Henna was used extensively as a traditional dye plant until the 20th century. The plant is still cultivated today in the oases of the arid regions of southern Morocco. Its leaves give a famously intense and deep orange color.
In the Moroccan Anti-Atlas region, henna is considered a sacred plant. It acts as a protective talisman during wedding ceremonies and, true rites of passage. The nuptial ceremonies, filled with rituals, take place over several days, centred around the bride-to-be. The fiancée rubs her feet, hands and her whole body with henna. Applying henna to the bride's body is a ceremony in itself.
In these territories, one of the oldest Berber tribes is the Feija tribe. During wedding ceremonies, and in particular during the wedding night, the bride wears a wool veil, painted with henna, called an adghar. In combination with several other head accessories including more veils, adornment and jewelry, the adghar embodies and expresses femininity. It is worn during the rituals on the days before and during the wedding, making the passage, from one state to another, sacred.
In a landlocked village in this territory, women weavers carry on this hitherto unknown ancestral tradition of giving life to textiles. The veils, and the unique method of their creation are passed down from generation to generation from mother to daughter. These women are the guardians of this tradition.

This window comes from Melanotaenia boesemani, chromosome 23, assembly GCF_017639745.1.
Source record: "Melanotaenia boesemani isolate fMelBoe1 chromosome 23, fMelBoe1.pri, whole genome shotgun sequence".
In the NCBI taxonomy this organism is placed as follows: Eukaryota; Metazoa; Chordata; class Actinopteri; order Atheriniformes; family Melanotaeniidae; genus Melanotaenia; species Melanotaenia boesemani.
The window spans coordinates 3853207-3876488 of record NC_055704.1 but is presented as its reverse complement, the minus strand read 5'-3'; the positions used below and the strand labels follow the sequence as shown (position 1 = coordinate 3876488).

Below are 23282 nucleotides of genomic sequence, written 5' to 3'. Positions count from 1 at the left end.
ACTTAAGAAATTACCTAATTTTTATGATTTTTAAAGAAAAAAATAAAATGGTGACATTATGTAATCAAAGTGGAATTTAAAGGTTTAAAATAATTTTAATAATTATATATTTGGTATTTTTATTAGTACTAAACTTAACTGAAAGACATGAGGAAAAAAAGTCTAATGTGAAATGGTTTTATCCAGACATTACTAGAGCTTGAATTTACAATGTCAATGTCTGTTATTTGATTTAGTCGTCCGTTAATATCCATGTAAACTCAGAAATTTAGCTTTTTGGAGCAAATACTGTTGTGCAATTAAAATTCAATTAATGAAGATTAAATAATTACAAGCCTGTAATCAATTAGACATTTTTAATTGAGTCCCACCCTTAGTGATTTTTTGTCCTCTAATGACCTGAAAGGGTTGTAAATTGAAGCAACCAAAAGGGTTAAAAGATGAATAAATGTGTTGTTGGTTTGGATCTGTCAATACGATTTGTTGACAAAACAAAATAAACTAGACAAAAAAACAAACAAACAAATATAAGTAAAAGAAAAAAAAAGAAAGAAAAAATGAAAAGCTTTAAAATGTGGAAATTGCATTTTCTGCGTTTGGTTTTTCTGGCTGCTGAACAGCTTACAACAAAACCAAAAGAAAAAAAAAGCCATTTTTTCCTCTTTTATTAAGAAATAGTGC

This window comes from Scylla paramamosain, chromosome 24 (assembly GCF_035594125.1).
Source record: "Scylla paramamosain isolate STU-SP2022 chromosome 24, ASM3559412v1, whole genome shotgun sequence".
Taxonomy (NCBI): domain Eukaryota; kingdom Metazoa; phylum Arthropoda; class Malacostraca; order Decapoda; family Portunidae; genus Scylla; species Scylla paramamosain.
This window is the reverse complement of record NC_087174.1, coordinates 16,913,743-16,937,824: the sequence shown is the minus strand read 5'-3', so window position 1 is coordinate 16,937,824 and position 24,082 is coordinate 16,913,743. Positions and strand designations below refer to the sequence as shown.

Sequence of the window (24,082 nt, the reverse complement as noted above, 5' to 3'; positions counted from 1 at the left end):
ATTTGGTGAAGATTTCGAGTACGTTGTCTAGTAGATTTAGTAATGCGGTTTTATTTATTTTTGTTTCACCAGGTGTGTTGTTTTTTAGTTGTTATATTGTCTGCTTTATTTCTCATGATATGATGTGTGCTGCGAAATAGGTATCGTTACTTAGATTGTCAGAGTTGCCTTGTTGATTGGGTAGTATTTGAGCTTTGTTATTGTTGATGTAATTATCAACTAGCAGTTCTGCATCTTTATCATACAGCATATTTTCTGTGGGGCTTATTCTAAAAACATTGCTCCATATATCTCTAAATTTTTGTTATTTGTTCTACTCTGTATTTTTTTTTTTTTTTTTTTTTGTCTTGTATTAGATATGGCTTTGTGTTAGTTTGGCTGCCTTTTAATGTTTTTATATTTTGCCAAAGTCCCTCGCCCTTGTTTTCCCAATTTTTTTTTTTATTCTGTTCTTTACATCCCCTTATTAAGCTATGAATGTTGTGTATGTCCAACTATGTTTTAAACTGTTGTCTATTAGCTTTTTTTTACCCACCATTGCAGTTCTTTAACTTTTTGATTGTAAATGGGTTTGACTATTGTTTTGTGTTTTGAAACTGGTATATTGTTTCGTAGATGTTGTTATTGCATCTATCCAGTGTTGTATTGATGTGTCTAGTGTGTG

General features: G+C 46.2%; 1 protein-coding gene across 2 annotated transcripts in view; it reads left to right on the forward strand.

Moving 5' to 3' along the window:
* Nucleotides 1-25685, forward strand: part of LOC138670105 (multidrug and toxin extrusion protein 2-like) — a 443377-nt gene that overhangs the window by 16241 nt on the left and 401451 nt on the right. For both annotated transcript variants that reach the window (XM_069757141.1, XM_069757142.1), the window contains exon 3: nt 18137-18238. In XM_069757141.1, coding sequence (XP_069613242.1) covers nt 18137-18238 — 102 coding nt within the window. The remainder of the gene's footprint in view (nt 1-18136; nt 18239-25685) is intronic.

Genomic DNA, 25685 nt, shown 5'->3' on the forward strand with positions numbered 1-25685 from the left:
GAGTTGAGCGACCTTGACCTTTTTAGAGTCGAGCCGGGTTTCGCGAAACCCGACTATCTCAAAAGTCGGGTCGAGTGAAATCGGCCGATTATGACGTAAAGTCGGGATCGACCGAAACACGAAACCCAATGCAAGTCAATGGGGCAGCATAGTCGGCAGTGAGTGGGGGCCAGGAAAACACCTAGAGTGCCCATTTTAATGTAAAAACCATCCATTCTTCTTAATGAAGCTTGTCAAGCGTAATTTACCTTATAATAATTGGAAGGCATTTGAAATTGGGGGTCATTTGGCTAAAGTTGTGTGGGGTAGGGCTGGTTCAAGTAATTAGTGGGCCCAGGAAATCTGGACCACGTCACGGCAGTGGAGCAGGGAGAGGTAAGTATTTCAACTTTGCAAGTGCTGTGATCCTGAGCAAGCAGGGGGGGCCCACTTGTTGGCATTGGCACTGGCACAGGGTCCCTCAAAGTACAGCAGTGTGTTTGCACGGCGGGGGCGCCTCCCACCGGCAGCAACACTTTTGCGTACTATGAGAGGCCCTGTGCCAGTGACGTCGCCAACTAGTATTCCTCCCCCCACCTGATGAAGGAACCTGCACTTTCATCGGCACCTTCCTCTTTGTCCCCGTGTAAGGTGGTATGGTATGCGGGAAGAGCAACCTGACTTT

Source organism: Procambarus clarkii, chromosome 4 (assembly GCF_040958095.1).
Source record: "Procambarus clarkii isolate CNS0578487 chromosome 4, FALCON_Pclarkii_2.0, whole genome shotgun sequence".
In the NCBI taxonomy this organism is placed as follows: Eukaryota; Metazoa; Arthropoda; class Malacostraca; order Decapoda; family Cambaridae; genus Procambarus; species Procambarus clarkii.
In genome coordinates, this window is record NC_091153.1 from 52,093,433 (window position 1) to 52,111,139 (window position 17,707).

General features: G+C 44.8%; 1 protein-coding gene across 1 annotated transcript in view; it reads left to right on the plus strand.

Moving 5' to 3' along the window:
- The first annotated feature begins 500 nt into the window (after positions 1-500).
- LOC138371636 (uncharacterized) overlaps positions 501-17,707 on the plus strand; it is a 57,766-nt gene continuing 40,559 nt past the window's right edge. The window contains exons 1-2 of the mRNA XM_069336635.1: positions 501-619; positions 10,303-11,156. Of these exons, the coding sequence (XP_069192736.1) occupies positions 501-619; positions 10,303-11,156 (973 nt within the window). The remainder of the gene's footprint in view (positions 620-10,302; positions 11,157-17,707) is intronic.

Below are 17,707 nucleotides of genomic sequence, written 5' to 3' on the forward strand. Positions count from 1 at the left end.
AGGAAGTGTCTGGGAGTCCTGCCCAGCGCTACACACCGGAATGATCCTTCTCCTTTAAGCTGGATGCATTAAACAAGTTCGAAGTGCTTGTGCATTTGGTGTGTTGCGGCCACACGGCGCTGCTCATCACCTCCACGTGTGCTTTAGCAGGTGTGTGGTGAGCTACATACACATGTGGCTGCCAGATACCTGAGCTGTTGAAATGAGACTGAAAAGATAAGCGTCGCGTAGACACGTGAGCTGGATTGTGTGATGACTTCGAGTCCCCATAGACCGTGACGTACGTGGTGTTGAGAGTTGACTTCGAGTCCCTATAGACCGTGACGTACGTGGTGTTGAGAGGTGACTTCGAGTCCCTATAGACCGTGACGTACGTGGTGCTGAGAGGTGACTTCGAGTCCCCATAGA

The adghar veils are decorated with patterns emblematic of each tribe. Some symbols, embroidered in cotton, come from a repertoire of traditional Berber signs which are used throughout the region. But the main symbol, the one painted with henna is specific to this tribe. It is formed from two patterns: First the moon, or ayyur, that reflects the cycle of femininity and fertility, and secondly the key, tissura, that refers to deflowering. The veil represents a new cycle for the woman, and is traditionally imbued with characteristics of good luck and fertility on wedding nights. Only a few women in the village still know the symbolic significance of this drawing. Also, this place is one of the few remaining villages in Morocco where women still handspin with such extraordinary finesse.
Anti-Atlas appears to be one of the only regions in the world where henna is also used to decorate textiles. The range of colors goes from pale orange to dark brown, depending on the duration per application and the number of layers. If you look carefully, you will see examples of this in buildings around the region.